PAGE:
Tags and Views¶
The tags and views functionality make it possible to send specific DNS answers based on the IP address of the client.
Before these tags can be used, you need to define them in the Unbound configuration using define-tag:. In this example, a tag for domains containing malware is set, along with one for domains of gambling sites:
define-tag: "malware gambling"
Now that Unbound is aware of the existing tags, it is possible to start using them.
The access-control-tag: element is used to specify the tag to use for client source address. Alternatively, the interface-tag: element is used to specify the tag to use for clients on a specific listening interface. You can add multiple tags to these elements:
# Per client IP ... access-control-tag: 10.0.1.0/24 "malware" access-control-tag: 10.0.2.0/24 "malware" access-control-tag: 10.0.3.0/24 "gambling" access-control-tag: 10.0.4.0/24 "malware gambling" # ... and/or per listening interface interface-tag: eth0 "malware" interface-tag: 10.0.0.1 "malware gambling"
access-control*: setting overrides all
for targeted clients.
Unbound will create a
*-tag element with the “allow” type if the IP
address block / listening interface in the
*-tag element does not match an
existing access control rule.
When a query comes in that is marked with a tag, Unbound starts searching its local-zone tree for the best match. The best match is the most specific local-zone with a matching tag, or without any tag. That means that local-zones without any tag will be used for all queries and tagged local-zones only for queries with matching tags.
Adding tags to local-zones can be done using the local-zone-tag: element:
local-zone: malwarehere.example refuse local-zone: somegamblingsite.example static local-zone: matchestwotags.example transparent local-zone: notags.example inform local-zone-tag: malwarehere.example malware local-zone-tag: somegamblingsite.example malware local-zone-tag: matchestwotags.example "malware gambling"
A local-zone can have multiple tags, as illustrated in the example above. The tagged local-zones will be used if one or more tags match the query. So, the matchestwotags.example local-zone will be used for all queries with at least the malware or gambling tag. The used local-zone type will be the type specified in the matching local-zone. It is possible to depend the local-zone type on the client and tag combination. Setting tag specific local-zone types can be done using access-control-tag-action: and/or interface-tag-action::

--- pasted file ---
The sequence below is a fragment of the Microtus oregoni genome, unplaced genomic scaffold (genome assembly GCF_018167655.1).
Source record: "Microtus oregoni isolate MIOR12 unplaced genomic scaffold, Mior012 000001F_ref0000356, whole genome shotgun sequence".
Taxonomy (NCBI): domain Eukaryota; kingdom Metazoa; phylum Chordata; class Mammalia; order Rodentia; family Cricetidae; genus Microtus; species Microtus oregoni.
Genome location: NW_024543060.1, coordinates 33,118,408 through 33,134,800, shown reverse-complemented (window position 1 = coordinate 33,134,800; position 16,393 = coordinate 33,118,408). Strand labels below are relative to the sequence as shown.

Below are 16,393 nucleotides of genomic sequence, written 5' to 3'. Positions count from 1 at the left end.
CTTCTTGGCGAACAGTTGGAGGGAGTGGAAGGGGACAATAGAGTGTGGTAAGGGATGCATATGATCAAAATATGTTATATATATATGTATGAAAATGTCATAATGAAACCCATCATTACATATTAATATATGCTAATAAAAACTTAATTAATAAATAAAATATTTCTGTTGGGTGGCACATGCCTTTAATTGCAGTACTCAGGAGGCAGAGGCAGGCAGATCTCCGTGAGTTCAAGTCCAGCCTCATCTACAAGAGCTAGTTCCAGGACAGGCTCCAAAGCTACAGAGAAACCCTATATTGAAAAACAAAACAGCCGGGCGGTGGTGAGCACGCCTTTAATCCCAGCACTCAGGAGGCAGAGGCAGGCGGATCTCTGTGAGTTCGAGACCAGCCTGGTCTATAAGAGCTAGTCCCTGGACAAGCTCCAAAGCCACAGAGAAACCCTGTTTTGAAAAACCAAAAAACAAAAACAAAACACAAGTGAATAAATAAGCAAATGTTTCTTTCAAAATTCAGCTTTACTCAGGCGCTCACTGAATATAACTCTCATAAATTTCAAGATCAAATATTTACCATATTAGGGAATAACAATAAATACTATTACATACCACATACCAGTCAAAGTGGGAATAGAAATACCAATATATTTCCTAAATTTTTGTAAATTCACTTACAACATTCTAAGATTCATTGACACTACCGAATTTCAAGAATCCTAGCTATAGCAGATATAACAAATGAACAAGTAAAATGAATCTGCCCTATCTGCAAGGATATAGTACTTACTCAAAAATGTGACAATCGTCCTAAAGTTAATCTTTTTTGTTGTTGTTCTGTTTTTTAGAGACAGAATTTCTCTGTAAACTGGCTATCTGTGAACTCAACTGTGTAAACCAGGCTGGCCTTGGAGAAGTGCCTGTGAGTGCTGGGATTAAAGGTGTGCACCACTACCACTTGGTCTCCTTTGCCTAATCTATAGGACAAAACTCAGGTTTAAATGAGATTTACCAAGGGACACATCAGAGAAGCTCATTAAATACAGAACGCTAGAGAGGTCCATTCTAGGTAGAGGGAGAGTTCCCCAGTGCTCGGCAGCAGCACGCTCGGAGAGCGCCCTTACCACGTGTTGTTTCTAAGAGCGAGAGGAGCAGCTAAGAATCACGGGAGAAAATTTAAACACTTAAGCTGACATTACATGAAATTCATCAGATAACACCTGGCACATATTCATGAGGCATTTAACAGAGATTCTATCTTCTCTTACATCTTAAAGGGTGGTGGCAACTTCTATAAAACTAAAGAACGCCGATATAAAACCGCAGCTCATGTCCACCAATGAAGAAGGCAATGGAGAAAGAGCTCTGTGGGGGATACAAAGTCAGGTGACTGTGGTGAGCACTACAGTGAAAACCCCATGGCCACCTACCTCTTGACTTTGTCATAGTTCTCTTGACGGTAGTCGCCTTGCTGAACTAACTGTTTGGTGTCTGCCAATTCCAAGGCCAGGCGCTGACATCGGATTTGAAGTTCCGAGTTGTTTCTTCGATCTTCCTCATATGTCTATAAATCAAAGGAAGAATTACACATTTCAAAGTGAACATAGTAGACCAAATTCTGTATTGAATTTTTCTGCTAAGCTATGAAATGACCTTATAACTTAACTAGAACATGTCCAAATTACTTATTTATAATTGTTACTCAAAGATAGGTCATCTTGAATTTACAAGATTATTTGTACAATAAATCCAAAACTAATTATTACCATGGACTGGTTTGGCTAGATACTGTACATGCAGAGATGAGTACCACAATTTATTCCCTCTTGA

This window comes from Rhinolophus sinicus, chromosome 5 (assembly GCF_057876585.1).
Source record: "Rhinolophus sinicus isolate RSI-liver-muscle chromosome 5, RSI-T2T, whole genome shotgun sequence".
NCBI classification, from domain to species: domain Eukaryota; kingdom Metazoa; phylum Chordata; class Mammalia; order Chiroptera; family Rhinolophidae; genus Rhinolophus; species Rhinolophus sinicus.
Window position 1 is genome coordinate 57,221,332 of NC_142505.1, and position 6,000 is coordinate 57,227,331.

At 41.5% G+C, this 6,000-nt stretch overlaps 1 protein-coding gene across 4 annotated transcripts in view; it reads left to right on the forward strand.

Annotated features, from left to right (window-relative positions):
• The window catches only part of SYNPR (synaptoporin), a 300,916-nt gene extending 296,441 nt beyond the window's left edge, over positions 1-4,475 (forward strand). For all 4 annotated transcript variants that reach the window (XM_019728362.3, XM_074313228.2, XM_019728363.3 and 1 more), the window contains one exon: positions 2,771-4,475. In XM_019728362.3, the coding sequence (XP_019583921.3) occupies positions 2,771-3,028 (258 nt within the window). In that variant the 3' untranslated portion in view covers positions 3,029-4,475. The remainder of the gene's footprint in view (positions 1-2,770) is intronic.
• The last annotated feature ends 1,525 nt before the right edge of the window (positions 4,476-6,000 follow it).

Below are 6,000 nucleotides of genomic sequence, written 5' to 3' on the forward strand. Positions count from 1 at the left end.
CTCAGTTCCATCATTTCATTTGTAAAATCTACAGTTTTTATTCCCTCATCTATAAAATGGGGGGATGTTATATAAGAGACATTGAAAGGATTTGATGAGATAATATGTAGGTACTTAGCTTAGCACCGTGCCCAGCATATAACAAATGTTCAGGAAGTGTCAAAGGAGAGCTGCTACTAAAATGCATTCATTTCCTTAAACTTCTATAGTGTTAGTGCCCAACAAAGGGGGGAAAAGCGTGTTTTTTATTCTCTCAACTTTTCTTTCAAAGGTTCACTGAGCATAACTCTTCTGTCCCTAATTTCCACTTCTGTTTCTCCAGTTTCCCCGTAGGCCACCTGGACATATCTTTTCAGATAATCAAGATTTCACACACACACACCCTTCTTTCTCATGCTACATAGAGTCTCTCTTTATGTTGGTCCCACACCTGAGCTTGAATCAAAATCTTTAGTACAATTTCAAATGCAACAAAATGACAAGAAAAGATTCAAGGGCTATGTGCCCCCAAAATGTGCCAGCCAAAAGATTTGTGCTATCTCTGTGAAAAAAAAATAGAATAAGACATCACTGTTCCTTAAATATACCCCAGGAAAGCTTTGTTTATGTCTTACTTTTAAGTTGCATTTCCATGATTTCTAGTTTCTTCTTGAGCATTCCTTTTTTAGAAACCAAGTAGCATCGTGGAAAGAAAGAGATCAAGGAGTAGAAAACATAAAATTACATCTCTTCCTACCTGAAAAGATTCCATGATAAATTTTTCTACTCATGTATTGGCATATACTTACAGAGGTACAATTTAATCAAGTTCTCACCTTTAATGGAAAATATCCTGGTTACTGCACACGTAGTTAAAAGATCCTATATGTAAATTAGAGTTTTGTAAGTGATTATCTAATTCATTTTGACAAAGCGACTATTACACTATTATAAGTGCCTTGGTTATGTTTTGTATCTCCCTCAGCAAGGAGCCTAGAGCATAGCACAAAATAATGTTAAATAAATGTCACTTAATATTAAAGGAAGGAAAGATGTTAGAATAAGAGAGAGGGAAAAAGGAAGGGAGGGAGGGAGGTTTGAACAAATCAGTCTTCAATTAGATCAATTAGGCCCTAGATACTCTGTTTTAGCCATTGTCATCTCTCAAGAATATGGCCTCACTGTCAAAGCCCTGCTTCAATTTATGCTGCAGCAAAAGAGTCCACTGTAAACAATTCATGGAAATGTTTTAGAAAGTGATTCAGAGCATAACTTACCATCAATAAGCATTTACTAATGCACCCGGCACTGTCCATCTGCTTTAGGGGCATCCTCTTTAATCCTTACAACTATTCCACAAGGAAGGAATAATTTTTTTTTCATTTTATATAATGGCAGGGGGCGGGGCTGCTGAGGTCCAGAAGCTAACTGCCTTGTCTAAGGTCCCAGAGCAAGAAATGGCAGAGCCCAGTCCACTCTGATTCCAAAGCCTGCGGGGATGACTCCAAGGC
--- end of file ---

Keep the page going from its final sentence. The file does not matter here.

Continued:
# Per client IP ... access-control-tag-action: 10.0.1.0/24 "malware" refuse access-control-tag-action: 10.0.2.0/24 "malware" deny # ... and/or per listening interface interface-tag-action: eth0 "malware" refuse interface-tag-action: 10.0.0.1 "malware" deny
In addition to configuring a local-zone type for specific clients/tag match, it is also possible to set the used local-data RRs. This can be done using the access-control-tag-data: and/or interface-tag-data: elements:
# Per client IP ... access-control-tag-data: 10.0.4.0/24 "gambling" "A 127.0.0.1" # ... and/or per listening interface interface-tag-data: 10.0.0.1 "gambling" "A 127.0.0.1"
Sometimes you might want to override a local-zone type for a specific IP prefix or interface, regardless the type configured for tagged and untagged local zones, and regardless the type configured using access-control-tag-action: and/or interface-tag-action:. This override can be done using local-zone-override:.
Tags make is possible to divide a large number of local-zones in categories,
and assign these categories to a large number of IP address blocks.
As tags on the clients and local-zones are stored in bitmaps, it is advised to
keep the number of tags low.
Specifically for client prefixes (i.e.,
access-control-tag*:), if a lot of
clients have their own local-zones, without sharing these to other IP prefixes,
it can result in a large amount tags.
In this situation it is more convenient to give the clients’ IP prefix its own
tree containing local-zones.
Another benefit of having a separate local zone tree is that it makes it
possible to apply a local-zone action to a part of the domain space, without
having other local-zone elements of subdomains overriding this.
Configuring a client specific local-zone tree can be done using views.
A view is configured using a view: clause. There may be multiple view clauses, each with a unique name. For example:
view: name: "firstview" local-zone: example.com inform local-data: 'example.com TXT "this is an example"' local-zone: refused.example.nl refuse
Mapping a view to a client can be done using the access-control-view: element:
access-control-view: 10.0.5.0/24 firstview
Alternatively, mapping a view to clients in a specific interface can be done using the interface-view: element:
interface-view: eth0 firstview
By default, view configuration options override the global configuration outside the view. When a client matches a view it will only use the view’s local-zone tree. This behaviour can be changed by setting view-first: to yes. If view-first is enabled, Unbound will try to use the view’s local-zone tree, and if there is no match it will search the global tree.